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Movie City Indie

Quote Unquotesee all »

“Chad Harbach spent ten years writing his novel. It was his avocation, for which he was paid nothing, with no guarantee he’d ever be paid anything, while he supported himself doing freelance work, for which I don’t think he ever made $30,000 a year. I sold his book for an advance that equated to $65,000 a year—before taxes and commission—for each of the years of work he’d put in. The law schools in this country churn out first-year associates at white-shoe firms that pay them $250,000 a year, when they’re twenty-five years of age, to sit at a desk doing meaningless bullshit to grease the wheels of the corporatocracy, and people get upset about an excellent author getting $65,000 a year? Give me a fucking break.”
~ Book Agent Chris Parris-Lamb On The State Of The Publishing Industry

INTERVIEWER
Do you think this anxiety of yours has something to do with being a woman? Do you have to work harder than a male writer, just to create work that isn’t dismissed as being “for women”? Is there a difference between male and female writing?

FERRANTE
I’ll answer with my own story. As a girl—twelve, thirteen years old—I was absolutely certain that a good book had to have a man as its hero, and that depressed me. That phase ended after a couple of years. At fifteen I began to write stories about brave girls who were in serious trouble. But the idea remained—indeed, it grew stronger—that the greatest narrators were men and that one had to learn to narrate like them. I devoured books at that age, and there’s no getting around it, my models were masculine. So even when I wrote stories about girls, I wanted to give the heroine a wealth of experiences, a freedom, a determination that I tried to imitate from the great novels written by men. I didn’t want to write like Madame de La Fayette or Jane Austen or the Brontës—at the time I knew very little about contemporary literature—but like Defoe or Fielding or Flaubert or Tolstoy or Dostoyevsky or even Hugo. While the models offered by women novelists were few and seemed to me for the most part thin, those of male novelists were numerous and almost always dazzling. That phase lasted a long time, until I was in my early twenties, and it left profound effects.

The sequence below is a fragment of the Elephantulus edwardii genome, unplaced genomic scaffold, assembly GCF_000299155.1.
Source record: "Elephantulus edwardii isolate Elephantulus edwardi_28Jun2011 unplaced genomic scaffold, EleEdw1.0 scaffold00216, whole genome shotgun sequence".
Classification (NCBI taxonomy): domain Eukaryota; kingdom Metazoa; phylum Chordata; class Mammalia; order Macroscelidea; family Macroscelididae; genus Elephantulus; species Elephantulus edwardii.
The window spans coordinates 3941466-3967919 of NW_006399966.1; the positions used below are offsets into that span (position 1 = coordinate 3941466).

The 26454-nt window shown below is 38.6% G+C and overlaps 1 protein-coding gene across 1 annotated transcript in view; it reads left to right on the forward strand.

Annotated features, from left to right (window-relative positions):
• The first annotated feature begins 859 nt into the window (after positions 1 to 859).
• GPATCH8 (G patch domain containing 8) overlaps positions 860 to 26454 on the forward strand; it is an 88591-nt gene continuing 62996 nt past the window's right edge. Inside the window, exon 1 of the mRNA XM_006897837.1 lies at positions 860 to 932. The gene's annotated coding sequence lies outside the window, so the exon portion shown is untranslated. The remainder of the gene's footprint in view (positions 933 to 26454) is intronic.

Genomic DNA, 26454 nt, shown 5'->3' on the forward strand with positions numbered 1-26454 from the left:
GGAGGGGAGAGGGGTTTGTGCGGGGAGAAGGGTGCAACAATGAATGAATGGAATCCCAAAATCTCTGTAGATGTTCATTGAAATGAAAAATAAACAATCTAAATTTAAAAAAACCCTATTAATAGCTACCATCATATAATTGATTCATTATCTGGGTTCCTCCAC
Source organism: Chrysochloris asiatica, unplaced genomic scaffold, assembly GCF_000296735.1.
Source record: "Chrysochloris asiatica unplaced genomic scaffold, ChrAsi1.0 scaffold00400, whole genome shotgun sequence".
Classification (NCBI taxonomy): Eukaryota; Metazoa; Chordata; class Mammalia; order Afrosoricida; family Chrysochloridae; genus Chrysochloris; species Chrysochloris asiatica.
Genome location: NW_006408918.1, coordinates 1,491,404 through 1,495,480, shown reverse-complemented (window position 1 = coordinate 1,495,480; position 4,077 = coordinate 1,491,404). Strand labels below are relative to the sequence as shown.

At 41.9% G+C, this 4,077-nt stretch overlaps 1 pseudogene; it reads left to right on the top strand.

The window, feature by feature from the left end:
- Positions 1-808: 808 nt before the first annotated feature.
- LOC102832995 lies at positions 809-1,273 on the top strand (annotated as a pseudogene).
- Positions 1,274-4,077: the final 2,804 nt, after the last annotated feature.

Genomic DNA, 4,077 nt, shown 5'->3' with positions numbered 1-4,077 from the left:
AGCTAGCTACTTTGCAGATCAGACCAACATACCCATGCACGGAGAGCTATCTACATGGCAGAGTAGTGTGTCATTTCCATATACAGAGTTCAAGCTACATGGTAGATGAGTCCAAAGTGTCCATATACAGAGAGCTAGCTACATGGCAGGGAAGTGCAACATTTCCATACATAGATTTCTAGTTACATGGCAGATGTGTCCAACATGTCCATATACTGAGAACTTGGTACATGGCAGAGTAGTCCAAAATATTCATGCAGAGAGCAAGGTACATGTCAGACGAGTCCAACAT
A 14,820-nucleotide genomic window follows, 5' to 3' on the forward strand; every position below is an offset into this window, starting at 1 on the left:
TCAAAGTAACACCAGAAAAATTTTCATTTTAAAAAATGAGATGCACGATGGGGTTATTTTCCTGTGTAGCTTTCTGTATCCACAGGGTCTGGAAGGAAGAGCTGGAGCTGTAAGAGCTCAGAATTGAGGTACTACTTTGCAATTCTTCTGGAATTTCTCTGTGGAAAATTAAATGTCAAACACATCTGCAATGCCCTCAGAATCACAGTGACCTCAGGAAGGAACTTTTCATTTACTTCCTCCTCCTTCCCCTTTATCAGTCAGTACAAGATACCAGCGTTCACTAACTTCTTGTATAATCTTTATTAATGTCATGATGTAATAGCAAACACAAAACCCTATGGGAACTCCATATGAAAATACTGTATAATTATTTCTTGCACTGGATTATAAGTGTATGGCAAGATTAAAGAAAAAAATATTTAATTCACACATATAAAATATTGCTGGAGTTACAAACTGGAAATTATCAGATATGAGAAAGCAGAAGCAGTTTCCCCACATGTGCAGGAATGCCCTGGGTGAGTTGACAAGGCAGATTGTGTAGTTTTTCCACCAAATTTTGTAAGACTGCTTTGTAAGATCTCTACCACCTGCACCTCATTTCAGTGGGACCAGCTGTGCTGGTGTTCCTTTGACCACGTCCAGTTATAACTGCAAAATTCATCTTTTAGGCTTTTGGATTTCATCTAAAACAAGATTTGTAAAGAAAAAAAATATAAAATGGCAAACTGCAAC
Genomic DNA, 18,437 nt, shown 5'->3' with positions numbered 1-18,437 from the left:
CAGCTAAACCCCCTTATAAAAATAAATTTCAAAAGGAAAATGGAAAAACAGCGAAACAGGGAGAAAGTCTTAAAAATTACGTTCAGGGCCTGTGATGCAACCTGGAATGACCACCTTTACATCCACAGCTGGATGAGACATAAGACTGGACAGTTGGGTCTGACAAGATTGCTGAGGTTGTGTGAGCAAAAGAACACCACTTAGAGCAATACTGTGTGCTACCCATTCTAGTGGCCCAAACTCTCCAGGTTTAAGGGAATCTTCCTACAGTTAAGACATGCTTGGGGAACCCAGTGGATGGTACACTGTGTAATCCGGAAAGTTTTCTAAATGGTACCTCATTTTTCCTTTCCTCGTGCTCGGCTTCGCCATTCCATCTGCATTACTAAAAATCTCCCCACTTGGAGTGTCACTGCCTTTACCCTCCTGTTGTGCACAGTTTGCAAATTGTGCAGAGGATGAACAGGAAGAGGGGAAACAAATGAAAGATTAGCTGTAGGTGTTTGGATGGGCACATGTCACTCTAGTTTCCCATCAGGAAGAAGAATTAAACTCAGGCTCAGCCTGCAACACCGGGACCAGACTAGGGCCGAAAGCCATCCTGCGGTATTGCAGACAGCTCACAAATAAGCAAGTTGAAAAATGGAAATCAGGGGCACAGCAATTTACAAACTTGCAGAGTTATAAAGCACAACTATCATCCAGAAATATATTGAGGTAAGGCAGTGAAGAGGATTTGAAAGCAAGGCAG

~ Elena Ferrante, Paris Review Art Of Fiction No. 228